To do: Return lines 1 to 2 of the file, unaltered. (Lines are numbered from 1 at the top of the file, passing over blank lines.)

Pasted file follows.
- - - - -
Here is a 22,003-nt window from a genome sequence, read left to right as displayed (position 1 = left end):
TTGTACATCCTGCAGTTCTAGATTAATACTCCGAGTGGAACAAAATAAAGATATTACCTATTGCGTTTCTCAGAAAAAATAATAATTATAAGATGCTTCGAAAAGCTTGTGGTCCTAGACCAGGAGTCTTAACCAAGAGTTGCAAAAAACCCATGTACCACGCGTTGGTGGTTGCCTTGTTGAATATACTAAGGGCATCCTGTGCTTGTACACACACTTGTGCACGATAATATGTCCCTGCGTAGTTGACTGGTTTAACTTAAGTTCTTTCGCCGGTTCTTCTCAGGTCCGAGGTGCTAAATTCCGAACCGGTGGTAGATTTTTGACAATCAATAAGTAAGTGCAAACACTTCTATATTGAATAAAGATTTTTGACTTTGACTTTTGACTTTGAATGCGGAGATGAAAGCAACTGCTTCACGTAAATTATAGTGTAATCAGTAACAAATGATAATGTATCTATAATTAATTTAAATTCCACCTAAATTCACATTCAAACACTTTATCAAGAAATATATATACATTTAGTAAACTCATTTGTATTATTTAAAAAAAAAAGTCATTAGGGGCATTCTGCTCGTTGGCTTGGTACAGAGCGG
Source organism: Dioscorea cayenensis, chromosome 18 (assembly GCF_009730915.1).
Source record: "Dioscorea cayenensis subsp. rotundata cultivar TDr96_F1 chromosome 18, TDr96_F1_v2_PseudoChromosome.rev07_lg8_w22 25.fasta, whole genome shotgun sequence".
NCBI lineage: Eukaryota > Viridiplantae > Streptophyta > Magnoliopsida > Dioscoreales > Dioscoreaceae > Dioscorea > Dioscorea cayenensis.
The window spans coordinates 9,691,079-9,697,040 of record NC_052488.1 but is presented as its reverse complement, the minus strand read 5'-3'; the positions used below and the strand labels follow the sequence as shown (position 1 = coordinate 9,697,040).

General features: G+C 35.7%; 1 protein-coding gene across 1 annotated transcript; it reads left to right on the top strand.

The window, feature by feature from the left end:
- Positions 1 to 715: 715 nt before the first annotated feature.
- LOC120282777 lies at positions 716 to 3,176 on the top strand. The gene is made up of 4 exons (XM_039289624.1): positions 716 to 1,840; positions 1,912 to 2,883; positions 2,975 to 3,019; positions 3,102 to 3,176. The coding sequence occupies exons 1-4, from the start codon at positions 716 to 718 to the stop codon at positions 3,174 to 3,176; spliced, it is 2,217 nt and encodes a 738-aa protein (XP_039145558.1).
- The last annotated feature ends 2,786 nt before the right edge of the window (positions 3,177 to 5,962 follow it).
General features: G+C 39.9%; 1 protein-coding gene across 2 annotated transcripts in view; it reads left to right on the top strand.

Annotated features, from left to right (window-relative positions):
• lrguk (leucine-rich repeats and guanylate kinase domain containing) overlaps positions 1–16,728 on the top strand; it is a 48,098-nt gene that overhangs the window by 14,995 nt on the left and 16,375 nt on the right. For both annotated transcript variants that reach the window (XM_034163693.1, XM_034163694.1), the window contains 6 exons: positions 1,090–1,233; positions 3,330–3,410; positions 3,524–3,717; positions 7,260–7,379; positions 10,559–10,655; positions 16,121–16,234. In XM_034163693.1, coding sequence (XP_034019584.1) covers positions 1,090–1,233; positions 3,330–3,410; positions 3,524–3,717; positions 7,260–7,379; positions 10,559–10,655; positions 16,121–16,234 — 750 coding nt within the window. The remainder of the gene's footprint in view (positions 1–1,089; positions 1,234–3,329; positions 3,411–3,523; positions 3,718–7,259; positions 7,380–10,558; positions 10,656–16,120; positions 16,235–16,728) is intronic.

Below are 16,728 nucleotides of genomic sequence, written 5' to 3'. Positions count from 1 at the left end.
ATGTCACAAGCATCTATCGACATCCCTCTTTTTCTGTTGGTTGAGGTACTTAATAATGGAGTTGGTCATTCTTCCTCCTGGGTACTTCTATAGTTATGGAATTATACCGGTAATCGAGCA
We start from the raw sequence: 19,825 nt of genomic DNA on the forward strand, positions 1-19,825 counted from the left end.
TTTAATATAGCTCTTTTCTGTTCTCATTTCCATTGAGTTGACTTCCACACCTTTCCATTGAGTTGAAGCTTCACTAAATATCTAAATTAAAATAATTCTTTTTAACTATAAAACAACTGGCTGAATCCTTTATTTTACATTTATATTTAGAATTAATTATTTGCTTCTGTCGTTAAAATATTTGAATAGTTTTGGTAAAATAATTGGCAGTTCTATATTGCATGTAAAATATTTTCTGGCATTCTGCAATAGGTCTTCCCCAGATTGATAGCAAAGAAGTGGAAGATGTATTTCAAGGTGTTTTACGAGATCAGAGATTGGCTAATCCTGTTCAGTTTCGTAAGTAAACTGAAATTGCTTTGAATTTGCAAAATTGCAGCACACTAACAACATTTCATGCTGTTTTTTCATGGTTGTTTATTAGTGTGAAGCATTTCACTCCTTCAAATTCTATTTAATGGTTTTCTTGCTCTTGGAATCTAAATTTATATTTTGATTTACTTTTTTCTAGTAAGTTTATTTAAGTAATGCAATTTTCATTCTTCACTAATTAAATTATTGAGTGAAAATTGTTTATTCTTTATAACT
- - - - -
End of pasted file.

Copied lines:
Here is a 22,003-nt window from a genome sequence, read left to right as displayed (position 1 = left end):
TTGTACATCCTGCAGTTCTAGATTAATACTCCGAGTGGAACAAAATAAAGATATTACCTATTGCGTTTCTCAGAAAAAATAATAATTATAAGATGCTTCGAAAAGCTTGTGGTCCTAGACCAGGAGTCTTAACCAAGAGTTGCAAAAAACCCATGTACCACGCGTTGGTGGTTGCCTTGTTGAATATACTAAGGGCATCCTGTGCTTGTACACACACTTGTGCACGATAATATGTCCCTGCGTAGTTGACTGGTTTAACTTAAGTTCTTTCGCCGGTTCTTCTCAGGTCCGAGGTGCTAAATTCCGAACCGGTGGTAGATTTTTGACAATCAATAAGTAAGTGCAAACACTTCTATATTGAATAAAGATTTTTGACTTTGACTTTTGACTTTGAATGCGGAGATGAAAGCAACTGCTTCACGTAAATTATAGTGTAATCAGTAACAAATGATAATGTATCTATAATTAATTTAAATTCCACCTAAATTCACATTCAAACACTTTATCAAGAAATATATATACATTTAGTAAACTCATTTGTATTATTTAAAAAAAAAAGTCATTAGGGGCATTCTGCTCGTTGGCTTGGTACAGAGCGG